Eyes Wide Shut (1999, 18)
So on paper, Stanley Kubrik’s steamy 1999 drama Eyes Wide Shut starring Tom Cruise and Nicole Kidman is more ‘oh oh oh’ than ‘ho ho ho’, but bear with us. The opening scenes are of Tom and Nicole attending a lavish New York Christmas party with a beautifully lit tree. Over the next two and half hours, Cruise then goes on a journey of sexual depravity and expression like a modern-day sex Scrooge. Decorated spruces and festoons of lights feature heavily. It’s as festive as eggnog – and like the drink, you’ll either love it or hate it.
Arthur Christmas (2011)
If you don’t feel the festive fuzzies watching this Aardman animated film, then we may need to call a doctor. It’s a film with heart, humour and an intelligently silly streak that is perfect for Christmas Eve in front of the telly. The reigning Santa is retiring, and his super-efficient but joyless son Steven is ready to take over. Then a child is left without a present and the future of the whole operation is in crisis.
The Holiday (2006)
Follow the all-star cast and you’ll find a festive romcom about a pair of house-swappers that fall in love abroad. If you didn’t hanker for Christmas in the countryside, this will convince you (snogging Jude Law under the mistletoe cannot be promised.
Love Actually (2003)
Is it even Christmas is you’re not watching Hugh Grant’s dad dancing in No.10? This Richard Curtis rom-com — which follows the love stories of almost a dozen couples throughout the festive season — has become part of the classic canon of Christmas movies.
Stick Man (2016)
At just 26 minutes long, this Julia Donaldson adaptation of the much-loved children’s picture book, is a gentle animation that could hold back the present opening frenzy long enough for you to have a cuppa on Christmas Day. Voiced by James Corden, Stick Man tells the tale of a happy-go-lucky father’s epic journey to make it home in time for Christmas. Nothing more, nothing less. It’s sweet.
Coventry wouldn’t be the first place you imagine as the setting of a brilliant festive film, but Nativity is a celebration of Christmas miracles. Martin Freeman stars as Scrooge-like primary school teacher Paul Maddens (due to his girlfriend leaving him on Christmas Day), who is asked to put on the annual school Nativity play. His last attempt was a catastrophe, but the show must go on. Marc Wootton’s Mr Poppy is pure joy.
The Apartment (1960)
What Billy Wilder’s Oscar-winning 1960 classic lacks in Santa hats and elves it makes up for with a festive office party, booze-fuelled flirtations and a cacophony of party hooters. Set in the Mad Men era, singleton (Jack Lemmon) lets his co-workers use his home for their affairs – but then falls in love with his boss’s mistress (Shirley MacClaine). It’s fully loaded with love, loneliness and a fug of whiskey fumes. All the festive feels rolled into one.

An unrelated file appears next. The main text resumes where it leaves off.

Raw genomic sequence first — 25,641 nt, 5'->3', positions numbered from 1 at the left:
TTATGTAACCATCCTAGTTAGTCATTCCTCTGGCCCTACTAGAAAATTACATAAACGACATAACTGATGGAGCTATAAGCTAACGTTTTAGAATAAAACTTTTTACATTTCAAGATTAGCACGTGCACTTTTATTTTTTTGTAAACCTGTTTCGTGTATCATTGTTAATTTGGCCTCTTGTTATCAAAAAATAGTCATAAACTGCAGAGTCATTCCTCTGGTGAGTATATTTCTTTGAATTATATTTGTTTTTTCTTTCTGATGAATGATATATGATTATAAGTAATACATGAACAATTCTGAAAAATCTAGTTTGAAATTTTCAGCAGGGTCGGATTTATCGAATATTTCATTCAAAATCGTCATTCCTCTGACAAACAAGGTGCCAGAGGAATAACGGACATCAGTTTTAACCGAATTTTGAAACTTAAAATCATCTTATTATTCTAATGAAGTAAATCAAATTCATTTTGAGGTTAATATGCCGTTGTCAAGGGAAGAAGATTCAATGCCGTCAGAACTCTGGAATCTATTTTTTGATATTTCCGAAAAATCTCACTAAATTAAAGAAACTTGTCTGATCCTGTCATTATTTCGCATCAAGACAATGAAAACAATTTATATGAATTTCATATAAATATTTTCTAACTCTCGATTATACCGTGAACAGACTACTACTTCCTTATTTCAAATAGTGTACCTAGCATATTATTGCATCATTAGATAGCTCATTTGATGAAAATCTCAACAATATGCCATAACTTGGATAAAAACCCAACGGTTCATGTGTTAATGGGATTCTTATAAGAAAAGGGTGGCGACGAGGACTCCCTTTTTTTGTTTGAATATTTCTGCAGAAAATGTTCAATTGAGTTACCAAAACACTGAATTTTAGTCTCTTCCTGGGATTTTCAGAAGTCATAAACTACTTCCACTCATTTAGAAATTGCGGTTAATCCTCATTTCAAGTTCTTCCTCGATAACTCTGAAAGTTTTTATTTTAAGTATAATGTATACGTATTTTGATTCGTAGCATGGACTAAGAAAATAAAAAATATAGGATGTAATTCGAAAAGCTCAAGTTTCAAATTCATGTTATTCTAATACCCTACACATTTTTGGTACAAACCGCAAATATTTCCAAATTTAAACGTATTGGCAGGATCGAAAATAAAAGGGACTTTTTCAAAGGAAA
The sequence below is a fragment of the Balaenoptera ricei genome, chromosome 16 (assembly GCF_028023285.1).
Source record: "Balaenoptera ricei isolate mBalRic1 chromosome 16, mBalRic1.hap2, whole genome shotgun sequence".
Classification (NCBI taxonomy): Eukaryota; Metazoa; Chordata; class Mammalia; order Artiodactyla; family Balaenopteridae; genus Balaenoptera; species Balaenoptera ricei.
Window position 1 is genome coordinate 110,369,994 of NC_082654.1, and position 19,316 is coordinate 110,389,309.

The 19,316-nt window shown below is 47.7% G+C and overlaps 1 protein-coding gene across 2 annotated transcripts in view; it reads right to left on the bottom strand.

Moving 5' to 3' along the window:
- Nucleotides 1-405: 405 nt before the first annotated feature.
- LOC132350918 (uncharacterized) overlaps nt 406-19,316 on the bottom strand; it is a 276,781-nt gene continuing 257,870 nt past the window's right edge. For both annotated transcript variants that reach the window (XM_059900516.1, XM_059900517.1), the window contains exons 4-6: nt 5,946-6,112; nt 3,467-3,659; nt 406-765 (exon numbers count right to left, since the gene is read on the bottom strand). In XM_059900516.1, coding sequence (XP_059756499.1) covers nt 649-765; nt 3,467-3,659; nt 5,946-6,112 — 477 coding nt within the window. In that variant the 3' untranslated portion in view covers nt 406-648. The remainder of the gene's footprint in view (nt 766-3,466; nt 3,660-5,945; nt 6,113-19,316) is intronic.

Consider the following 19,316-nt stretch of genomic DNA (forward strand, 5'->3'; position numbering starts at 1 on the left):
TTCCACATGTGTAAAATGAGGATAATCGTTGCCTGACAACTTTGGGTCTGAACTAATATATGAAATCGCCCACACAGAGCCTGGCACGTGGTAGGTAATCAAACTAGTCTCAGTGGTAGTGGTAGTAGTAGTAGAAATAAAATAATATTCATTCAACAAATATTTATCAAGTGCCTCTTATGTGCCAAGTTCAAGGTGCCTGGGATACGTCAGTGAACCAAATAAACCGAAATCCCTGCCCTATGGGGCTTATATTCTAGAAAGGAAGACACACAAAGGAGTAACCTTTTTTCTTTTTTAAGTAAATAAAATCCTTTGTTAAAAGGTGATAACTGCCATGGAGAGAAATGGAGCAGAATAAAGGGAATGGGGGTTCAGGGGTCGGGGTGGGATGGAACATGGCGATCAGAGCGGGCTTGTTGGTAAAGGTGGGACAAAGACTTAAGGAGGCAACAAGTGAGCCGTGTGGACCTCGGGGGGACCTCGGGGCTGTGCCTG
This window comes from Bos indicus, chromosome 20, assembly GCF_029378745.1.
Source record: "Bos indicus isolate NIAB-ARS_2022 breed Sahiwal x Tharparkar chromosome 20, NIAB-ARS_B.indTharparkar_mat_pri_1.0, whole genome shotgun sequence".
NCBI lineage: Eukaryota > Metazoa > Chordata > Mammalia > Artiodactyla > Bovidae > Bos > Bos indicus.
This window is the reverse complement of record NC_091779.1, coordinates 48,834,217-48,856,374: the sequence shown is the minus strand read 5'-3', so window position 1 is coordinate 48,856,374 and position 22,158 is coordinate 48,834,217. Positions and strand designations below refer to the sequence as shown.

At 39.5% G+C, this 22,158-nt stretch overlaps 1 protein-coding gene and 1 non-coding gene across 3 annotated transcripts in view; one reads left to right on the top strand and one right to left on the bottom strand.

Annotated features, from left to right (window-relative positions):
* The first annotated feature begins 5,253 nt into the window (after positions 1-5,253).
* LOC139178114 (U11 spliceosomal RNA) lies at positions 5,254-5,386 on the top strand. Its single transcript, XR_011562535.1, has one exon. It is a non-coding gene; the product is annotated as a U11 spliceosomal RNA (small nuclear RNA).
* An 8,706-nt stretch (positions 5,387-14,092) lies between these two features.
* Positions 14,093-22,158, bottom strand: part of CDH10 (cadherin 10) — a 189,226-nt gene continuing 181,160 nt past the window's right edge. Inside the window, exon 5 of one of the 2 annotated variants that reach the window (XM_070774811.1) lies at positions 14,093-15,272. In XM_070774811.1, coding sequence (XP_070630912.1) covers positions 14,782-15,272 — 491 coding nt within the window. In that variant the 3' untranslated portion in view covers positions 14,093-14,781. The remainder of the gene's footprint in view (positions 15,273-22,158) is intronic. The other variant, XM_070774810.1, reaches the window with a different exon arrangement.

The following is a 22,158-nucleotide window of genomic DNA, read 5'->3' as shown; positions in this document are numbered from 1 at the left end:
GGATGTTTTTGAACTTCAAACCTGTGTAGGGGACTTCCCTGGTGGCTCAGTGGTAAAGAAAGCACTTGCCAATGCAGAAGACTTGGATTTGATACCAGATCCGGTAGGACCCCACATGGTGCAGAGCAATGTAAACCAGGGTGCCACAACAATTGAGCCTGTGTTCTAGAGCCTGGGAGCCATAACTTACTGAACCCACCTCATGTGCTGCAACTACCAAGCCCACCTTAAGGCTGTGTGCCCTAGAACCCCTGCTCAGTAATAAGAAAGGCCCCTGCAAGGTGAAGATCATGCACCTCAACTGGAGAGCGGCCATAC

Home Alone (1990, PG)
The film that launched the career of child star Macaulay Culkin. Chris Columbus’s Home Alone is heavy on the slapstick, but against all odds, a sentimental Christmas streak does shine through. Despite often wanting to escape my kids, I’m not sure I’d be on the plane to Paris before I realised I’ve left one behind. Bad mum moment on steroids.
Scrooged (1988, 12)
Charles Dickens’ Victorian ghost story A Christmas Carol gets an 80s spin, with Bill Murray perfectly cast as a smug TV exec who’s about to get his ghost-busting comeuppance. It’s you feel a brain dead from a cheesy Christmas movie marathon, Scrooged should hit the spot.
Trading Places (1983, 15)
Prince and the pauper tales are not just for panto… oh no they’re not. Trading Places – often forgotten on festive film lists – stars Eddie Murphy as a streetwise hustler who switches lives with Wall Street moneybags Dan Aykroyd. Christmas setting and sentiment with an idiot’s guide to global economics thrown in too.
The Nightmare Before Christmas (1994, PG)
What happens when the Pumpkin King is over Halloween? If you’re Jack Skellington, you tumble into Christmas Town and kidnap Father Christmas. Tim Burton weaves his dark gothic magic in The Nightmare Before Christmas (would you expect anything less?), with a cast of loveable-morbid creations working a goofy, macabre storyline. It might be too dark for littlies, but it’s a visual delight that is just frightening enough to keep your kids on the good list.
It might have a film title longer than the end credits, but The Chronicles of Narnia is a snowy treat based on CS Lewis’s novel that will have you dreaming of a white Christmas and a magical world at the back of your wardrobe (the last thing I found back there was a puffball skirt from the 80s). It’s a film that has it all – fantasy, magic, drama, Father Christmas and Tilda Swinton as the White Witch. A worthy festive watch with the family.
Cheese-free? Er, no. But Elf is possibly the best Christmas film of all time. Yes, it even beats A Miracle of 34th Street. Will Ferrell’s man-child persona hilariously complements this comedy about a giant elf searching for his dad in NYC. It’s funny, is brimming with heart and soul that cherishes festive cheer. In a genre that’s saccharine at the best of times, Elf is just sweet enough.